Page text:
But on some occasions, the group has bowed to critics who asserted that free speech had its limits.

In 1940, for example, it capitulated to red baiters by expelling Elizabeth Gurley Flynn, a communist and founding ACLU member, from its board of directors. Twenty-six years later, the ACLU officially acknowledged that to have removed Flynn solely because of her political opinions was contrary to its values.

When communists were being blacklisted in the 1940s and ’50s, many complained that the ACLU failed to speak out forcefully. In the 1970s, like today, critics contended that abstract talk about the 1st Amendment rights of Klansmen “ignored the rights of Blacks.

The most recent iteration of this internal battle began in 2017, when the ACLU fought on behalf of the right of white nationalists to protest in downtown Charlottesville, Va. — only to watch as the march descended into brawls and confrontations and ultimately to the killing of a 32-year-old counterprotester. That led to much soul-searching about guilt and complicity, and not long after, the ACLU announced new guidelines for selecting future cases that disturbed some longtime supporters — suggesting it might reject free speech cases that “impede progress toward equality” or cause trouble for “allies and coalition partners.”

I fall squarely into the defend-unpopular-speech camp. The ACLU does lots of great work, including fighting for immigrants and LGBTQ people and racial justice. But its commitment to the 1st Amendment has always been its core mission.

Call me fusty, but I still believe, because we’ve seen it in the world again and again, that if government silences the people you disagree with today, they can silence you tomorrow. The victims of government censorship are most often the powerless, the poor and those who dissent.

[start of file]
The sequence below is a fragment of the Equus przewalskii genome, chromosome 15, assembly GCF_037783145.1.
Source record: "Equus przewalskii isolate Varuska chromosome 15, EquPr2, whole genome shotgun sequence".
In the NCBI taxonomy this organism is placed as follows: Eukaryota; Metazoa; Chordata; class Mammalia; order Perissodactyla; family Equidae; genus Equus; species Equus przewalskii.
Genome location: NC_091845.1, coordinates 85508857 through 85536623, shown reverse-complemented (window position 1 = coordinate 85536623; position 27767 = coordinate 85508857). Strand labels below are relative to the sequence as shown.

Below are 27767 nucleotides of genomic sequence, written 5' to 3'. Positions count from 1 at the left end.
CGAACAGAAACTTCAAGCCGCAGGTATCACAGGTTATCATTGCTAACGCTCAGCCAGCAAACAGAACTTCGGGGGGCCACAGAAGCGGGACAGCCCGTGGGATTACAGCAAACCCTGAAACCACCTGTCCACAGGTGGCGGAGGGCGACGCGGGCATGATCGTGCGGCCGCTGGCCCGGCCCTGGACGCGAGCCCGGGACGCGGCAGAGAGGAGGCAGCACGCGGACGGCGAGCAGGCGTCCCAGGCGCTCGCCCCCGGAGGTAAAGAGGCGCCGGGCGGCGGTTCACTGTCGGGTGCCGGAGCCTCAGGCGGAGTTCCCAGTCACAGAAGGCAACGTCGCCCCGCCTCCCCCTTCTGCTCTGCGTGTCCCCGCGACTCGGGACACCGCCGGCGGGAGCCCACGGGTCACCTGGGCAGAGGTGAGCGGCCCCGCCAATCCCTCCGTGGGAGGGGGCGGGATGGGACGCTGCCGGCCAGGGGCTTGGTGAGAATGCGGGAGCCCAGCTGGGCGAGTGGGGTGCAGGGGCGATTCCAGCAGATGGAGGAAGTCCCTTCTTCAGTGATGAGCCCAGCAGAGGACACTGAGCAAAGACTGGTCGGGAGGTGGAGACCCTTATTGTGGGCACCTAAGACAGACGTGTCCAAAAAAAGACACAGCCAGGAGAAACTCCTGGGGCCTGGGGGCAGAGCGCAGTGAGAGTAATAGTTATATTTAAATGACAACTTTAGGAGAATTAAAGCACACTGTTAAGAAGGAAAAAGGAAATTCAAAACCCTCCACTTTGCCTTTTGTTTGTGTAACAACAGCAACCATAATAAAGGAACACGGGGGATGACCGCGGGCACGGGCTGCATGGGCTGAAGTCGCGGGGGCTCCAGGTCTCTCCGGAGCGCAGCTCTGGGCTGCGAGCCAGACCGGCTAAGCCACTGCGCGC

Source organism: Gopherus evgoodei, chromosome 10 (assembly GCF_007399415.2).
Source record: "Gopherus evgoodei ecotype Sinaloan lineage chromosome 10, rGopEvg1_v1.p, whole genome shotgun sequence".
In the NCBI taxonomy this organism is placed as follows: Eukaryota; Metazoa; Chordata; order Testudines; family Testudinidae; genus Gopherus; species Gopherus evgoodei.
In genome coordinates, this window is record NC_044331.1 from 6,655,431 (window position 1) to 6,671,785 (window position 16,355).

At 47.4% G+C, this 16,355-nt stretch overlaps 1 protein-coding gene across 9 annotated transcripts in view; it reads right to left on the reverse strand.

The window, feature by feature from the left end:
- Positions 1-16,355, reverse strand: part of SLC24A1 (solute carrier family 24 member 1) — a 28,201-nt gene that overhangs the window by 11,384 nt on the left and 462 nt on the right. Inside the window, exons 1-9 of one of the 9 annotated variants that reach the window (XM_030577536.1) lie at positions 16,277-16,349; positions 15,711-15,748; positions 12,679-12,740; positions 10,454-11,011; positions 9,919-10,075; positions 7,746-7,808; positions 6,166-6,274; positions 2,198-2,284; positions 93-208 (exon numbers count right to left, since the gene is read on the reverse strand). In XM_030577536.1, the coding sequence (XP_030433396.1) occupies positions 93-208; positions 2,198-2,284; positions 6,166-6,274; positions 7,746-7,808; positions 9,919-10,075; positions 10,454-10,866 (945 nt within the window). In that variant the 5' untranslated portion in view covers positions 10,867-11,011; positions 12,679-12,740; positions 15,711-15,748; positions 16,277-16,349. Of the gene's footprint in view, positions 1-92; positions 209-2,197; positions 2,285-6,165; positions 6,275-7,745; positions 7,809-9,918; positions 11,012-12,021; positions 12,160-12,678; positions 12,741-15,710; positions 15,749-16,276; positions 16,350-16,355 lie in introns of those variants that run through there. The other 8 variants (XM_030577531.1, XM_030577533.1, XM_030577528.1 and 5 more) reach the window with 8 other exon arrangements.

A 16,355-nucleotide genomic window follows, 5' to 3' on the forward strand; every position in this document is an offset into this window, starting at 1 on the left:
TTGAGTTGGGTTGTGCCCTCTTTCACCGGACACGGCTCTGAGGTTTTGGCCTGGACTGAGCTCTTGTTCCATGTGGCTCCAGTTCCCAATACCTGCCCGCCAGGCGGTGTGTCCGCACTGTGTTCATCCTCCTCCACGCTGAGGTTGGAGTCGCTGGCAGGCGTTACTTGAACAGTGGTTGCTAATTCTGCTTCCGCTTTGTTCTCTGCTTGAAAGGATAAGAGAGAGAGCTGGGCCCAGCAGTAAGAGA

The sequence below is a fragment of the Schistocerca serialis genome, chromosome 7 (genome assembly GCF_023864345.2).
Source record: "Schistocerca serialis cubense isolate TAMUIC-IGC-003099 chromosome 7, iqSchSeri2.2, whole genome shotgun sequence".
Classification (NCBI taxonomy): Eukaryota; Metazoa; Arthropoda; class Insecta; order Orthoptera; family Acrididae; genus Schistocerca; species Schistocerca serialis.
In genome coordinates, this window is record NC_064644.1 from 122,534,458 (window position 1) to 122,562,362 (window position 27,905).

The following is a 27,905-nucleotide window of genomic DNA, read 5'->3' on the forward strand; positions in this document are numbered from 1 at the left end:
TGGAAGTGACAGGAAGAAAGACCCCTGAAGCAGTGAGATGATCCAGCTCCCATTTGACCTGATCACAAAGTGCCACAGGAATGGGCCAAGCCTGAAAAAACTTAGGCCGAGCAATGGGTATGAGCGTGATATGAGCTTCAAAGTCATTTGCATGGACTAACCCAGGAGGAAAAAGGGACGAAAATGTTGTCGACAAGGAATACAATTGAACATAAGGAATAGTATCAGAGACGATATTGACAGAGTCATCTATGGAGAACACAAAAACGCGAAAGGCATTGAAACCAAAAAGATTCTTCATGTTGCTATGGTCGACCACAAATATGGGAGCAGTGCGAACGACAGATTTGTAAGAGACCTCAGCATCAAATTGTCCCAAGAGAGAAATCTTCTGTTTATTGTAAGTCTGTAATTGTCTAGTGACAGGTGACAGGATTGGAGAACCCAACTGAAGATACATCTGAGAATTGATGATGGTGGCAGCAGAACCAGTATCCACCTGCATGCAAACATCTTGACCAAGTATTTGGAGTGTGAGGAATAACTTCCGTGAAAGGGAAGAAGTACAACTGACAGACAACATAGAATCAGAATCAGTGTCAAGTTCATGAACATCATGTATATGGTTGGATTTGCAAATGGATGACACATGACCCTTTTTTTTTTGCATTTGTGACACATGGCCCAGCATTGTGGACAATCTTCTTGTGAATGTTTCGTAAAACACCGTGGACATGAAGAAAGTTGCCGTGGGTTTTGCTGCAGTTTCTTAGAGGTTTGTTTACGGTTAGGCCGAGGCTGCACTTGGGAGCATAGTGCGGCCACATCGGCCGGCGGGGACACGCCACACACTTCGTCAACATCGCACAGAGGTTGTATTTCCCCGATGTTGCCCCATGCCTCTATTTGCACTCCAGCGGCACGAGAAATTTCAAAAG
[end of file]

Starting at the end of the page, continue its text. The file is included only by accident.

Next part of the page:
As Supreme Court Justice Benjamin Cardozo wrote in 1937, free speech is the “indispensable condition of nearly every other form of freedom.”

That doesn’t mean there’s nothing left to debate. In a world where Donald Trump could send scurrilous lies and inflammatory exhortations to tens of millions of followers with the click of a mouse, there’s obviously much still to decide. That includes what constitutes “incitement” to violence and what are the dangers of hate speech.

But don’t toss the idea of free speech overboard.

The leaders of the ACLU, to their credit, have forthrightly acknowledged the conflicts between the organization’s different values and priorities, and say they are working through them. The organization has decided, for instance, not to defend groups that want to bring weapons to protests. It has said that, even as it defends an unsavory client’s right to free expression, it might also declare publicly that it opposes the client’s message.

David Cole, the ACLU’s smart and thoughtful national legal director, says the organization can address those conflicts “not by abandoning any of our core commitments, but by acknowledging and confronting the conflicts in as forthright, inclusive and principled a way as we can.”

Cole says that none of its principles or values gets “automatic privilege” over another. That’s fair enough.

But if the ACLU is to remain the ACLU, it must remember its roots. And when the next Skokie comes along, it should again stand up for the right to peaceful speech, protest and expression.